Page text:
Educational East Anglia

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Words by Helen Dorritt

With the Easter holidays looming large (and GCSEs and A-levels even larger), swap text books for travel and take the kids on an informative day out across the network, where you can follow in the footsteps of revolutionaries, Romans and rogues. Here’s how to bring history alive…

Learn about the Romans in Colchester

Once the capital of Roman Britain, Colchester is the oldest recorded town in the UK. Highlights of Camulodunum, as it was then known, include the only chariot racing track in the country, lavish houses with mosaics and underfloor heating and three theatres. There are lots of ways to explore the history of this fascinating city: you can walk the Roman walls, listen to an audio tour or download the Ancient Colchester app to bring the sites to life.

Nearest station: Colchester

Roman Walls, Colchester

See Viking conquerors in Norwich

The kingdom of East Anglia was conquered by the Vikings in 867 and was ruled for generations under Danelaw as a separate kingdom to the rest of England. Even now, this influence still remains – many of the street names in Norwich can be traced back to the Vikings, and Norwich’s rich trading history was kickstarted by the Viking invaders. Until 8th September, Norwich Castle Museum and Art Gallery is hosting Viking: Rediscover the Legend, a major exhibition in partnership with the British Museum and York Museums Trust. This looks at how Viking culture transformed life in Britain, including discoveries by archaeologists and metal detectorists.

Other notable historic figures to investigate in Norwich include World War 1 nurse and Spy Edith Cavell, who is buried next to the cathedral and has a commemorative statue there, while Admiral Lord Nelson went to the Norwich School, also next to the cathedral.

Nearest station: Norwich

Walk through history in the City of London

This square mile in the heart of London is a microcosm of English history, taking you from the Romans through the medieval era to the modern day – the City is still the UK’s centre for finance. Notable buildings to visit include the Bank of England, the Old Bailey, Dr Johnson’s House, Mansion House (the Lord Mayor’s official residence) and St Paul’s Cathedral, Sir Christopher Wren’s 18th century masterpiece. These historic facades are juxtaposed with modern buildings such as The Cheesegrater and 110 Bishopsgate.

Nearest station: London Liverpool Street

St Paul's Cathedral, City of London

Step into a novel in Ipswich

Charles Dickens visited Ipswich many times and immortalised it in his novel The Pickwick Papers, where he wrote: “In the main street of Ipswich… stands an inn known far and wide by the appellation of The Great White Horse, rendered the more conspicuous by a stone statue of some rampacious animal with flowing mane and tail, distantly resembling an insane cart-horse, which is elevated above the principal door... Never were such labyrinths of uncarpeted passages, such clusters of mouldy, ill-lighted rooms, such huge numbers of small dens for eating or sleeping in, beneath any one roof, as are collected together between the four walls of the Great White Horse at Ipswich.” You can still see the original hotel building on the corner of Tavern Street and Northgate Street, with its sign, although it’s now been split into shops.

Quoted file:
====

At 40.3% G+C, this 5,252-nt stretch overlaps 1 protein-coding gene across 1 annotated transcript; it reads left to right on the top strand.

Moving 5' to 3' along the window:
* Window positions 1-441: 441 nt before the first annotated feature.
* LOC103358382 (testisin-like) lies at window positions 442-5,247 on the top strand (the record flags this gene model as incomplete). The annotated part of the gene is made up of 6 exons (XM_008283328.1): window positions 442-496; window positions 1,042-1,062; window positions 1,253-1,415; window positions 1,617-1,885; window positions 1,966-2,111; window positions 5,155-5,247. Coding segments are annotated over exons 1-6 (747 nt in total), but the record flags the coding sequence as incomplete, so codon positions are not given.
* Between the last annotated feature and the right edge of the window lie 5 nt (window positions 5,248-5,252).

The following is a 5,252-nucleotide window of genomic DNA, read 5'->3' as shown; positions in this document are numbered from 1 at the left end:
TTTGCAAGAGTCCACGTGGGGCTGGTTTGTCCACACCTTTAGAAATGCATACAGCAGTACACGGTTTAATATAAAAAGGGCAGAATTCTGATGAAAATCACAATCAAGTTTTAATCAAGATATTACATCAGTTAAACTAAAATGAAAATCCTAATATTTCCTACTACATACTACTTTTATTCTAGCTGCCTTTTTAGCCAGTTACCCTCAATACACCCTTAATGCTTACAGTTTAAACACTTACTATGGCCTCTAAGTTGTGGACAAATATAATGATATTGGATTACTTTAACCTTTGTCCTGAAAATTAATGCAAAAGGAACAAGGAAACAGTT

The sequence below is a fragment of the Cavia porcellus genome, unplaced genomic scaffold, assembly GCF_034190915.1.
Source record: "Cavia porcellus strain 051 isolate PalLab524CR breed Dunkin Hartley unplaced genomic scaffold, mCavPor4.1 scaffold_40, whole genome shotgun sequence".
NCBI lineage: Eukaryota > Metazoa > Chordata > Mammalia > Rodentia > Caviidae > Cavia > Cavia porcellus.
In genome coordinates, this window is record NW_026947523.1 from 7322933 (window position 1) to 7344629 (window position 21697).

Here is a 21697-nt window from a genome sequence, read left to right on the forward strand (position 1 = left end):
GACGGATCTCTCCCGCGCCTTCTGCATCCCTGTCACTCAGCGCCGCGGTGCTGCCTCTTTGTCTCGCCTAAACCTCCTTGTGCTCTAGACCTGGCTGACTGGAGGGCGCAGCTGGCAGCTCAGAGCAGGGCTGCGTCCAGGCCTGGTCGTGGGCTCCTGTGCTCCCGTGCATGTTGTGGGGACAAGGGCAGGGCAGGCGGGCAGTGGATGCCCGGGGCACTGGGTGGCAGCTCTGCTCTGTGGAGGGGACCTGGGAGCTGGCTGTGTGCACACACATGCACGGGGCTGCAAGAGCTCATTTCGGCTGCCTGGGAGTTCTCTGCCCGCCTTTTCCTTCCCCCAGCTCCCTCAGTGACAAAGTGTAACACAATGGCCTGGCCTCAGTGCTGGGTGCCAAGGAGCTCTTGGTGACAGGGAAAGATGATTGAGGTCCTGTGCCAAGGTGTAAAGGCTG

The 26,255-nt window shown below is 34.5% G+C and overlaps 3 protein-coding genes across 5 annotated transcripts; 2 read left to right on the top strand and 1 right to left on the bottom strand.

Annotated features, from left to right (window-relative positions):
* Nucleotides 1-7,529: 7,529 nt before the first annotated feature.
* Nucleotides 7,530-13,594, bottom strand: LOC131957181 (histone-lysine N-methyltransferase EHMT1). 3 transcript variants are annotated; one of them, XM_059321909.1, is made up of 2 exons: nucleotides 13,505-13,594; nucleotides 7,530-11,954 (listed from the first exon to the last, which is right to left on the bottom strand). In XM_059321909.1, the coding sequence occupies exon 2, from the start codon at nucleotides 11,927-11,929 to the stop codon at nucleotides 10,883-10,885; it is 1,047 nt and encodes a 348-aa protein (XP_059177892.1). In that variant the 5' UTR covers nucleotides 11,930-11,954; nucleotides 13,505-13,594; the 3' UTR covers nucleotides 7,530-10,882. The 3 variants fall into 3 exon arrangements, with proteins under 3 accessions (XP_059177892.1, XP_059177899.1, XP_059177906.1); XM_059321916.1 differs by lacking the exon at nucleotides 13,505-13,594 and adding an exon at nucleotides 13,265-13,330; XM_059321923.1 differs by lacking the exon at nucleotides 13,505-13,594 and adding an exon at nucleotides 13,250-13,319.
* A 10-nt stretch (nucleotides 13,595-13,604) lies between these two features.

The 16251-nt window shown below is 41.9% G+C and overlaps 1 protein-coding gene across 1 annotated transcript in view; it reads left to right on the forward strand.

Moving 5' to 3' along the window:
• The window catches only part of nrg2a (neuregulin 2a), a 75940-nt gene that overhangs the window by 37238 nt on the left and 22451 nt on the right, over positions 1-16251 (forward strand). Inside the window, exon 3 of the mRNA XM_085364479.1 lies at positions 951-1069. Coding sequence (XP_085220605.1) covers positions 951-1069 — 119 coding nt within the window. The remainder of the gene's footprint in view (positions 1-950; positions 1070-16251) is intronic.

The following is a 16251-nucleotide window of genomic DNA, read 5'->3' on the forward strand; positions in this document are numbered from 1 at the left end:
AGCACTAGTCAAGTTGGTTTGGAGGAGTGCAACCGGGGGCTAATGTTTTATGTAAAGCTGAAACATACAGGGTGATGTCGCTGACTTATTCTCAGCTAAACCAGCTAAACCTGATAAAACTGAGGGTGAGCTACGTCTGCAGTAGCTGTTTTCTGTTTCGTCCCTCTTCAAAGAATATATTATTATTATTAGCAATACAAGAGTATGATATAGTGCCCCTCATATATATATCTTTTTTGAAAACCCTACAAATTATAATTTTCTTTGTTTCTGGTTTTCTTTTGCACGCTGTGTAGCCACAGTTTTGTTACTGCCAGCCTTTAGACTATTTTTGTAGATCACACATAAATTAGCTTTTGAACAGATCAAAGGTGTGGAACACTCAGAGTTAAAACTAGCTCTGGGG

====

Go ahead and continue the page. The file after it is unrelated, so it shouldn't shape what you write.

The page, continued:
Nearest station: Ipswich

Experience the Civil War in Ely

Bring the English Civil War to life with a trip to Oliver Cromwell’s house in Ely. Cromwell moved to this property in 1636 and stayed for ten years, during which time Civil War broke out and he became one of the key Roundheads. His house is now a museum which includes an interactive Civil War exhibition, the chance to try on costumes from the era and a mini encampment where you can experience life on the battlefields.

Nearest station: Ely

Oliver Cromwell's House, Ely, Cambridgeshire

Be inspired in Cambridge

A wander around the colleges of Cambridge University means following in the steps of hundreds of distinguished alumni from every walk of life: scientists such as Sir Isaac Newton and Stephen Hawking; Prime Ministers William Pitt the Younger and Spencer Perceval; writers such as CS Lewis, Zadie Smith and Christopher Marlowe; and many, many more. The Fitzwilliam Museum also has a vast collection of art from famous names including Degas, Monet, Turner, Titian, Constable and Rubens, making it an ideal destination for budding artists. So many elements of the curriculum can be brought alive with a day trip here, as well as an appreciation for beautiful architecture.

Nearest station: Cambridge

Emmanuel College, Cambridge

Go to prison in Great Yarmouth

Great Yarmouth is home to one of the oldest jails in the UK, where you can discover the fate of the smugglers, witches and pirates who were kept there. The Tolhouse Gaol is located in a 12th century merchant’s house, and explores the story of crime and punishment in the area through displays and hands-on activities.

Nearest station: Great Yarmouth